Meet the Team: Jes and David P.

We thought it would be nice to introduce ourselves. So every week, a couple members of the Kickstarter team will be saying hello, and picking out a few projects — past or present, successful or not — that they're especially fond of. (They will also be posing for GIFs. The GIFs are mandatory.)

This week, meet Jes and David P.:

Jes Nelson (@calamity_jan)

Job: "I answer questions and offer advice about the site for both backers and project creators. (I also sit across from Alfie. He's awesome. You will meet him soon.)"

  • Food Pyramid Investigates the Continental United States — "Food Pyramid pulls influence from 70s German electronica, 80s Chicago house, and acoustic ecological investigations (little to do with health class). They also hail from Minneapolis, MN (my home), and were the first to introduce to me Kickstarter through this project! Enjoy their music here."
  • Lucky Luna — "Lucky Luna is quickly becoming my favorite dinner spot in Greenpoint, Brooklyn! The creators, Howard Jang, Ken Ho, and Marisa Cadena, combine Mexican and Taiwanese street style food, classic cocktails, along with chill and attentive service — I couldn’t ask for more. Request a 'Rainy Day' from the bartender, and order everything on the menu. This place rules."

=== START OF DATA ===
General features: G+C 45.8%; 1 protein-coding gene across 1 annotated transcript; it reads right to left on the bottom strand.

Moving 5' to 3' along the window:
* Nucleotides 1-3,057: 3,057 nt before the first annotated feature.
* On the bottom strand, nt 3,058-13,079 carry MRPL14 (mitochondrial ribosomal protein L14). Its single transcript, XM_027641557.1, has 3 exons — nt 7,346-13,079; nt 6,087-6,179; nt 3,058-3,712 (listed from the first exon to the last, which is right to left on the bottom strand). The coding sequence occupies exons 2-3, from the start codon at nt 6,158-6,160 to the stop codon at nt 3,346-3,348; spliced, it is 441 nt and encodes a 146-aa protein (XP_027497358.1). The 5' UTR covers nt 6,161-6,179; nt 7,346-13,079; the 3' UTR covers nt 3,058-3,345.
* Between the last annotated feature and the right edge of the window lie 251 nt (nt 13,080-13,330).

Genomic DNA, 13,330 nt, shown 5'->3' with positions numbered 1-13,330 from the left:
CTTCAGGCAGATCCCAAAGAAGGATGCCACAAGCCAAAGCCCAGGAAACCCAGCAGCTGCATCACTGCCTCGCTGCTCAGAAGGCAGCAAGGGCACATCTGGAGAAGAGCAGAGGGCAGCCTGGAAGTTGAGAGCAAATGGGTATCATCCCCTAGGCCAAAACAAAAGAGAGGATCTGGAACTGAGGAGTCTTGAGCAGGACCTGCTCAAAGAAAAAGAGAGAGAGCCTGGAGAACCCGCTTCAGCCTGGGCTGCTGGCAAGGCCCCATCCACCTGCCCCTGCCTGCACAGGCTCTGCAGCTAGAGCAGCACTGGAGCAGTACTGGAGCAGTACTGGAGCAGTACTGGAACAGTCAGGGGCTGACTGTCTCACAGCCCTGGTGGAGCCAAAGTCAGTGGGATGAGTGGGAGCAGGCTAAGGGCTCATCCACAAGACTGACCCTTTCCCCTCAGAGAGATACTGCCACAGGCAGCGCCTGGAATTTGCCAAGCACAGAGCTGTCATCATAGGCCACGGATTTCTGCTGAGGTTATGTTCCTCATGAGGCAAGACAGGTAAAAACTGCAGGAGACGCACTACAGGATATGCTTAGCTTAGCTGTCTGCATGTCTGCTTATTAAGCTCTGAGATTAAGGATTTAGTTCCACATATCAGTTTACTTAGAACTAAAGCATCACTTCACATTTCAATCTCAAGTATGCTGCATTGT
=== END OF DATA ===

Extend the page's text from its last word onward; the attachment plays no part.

• Northern Spark — "Northern Spark is an all night arts festival that encourages consideration of what’s possible in public space. Spanning across the Twin Cities (Minneapolis/St.Paul), this is the one night out of the year when these neighboring cities really feel connected. In regards to the visual landscape of the event, I like to describe it as a State Fair for multimedia enthusiasts — there are projectors everywhere."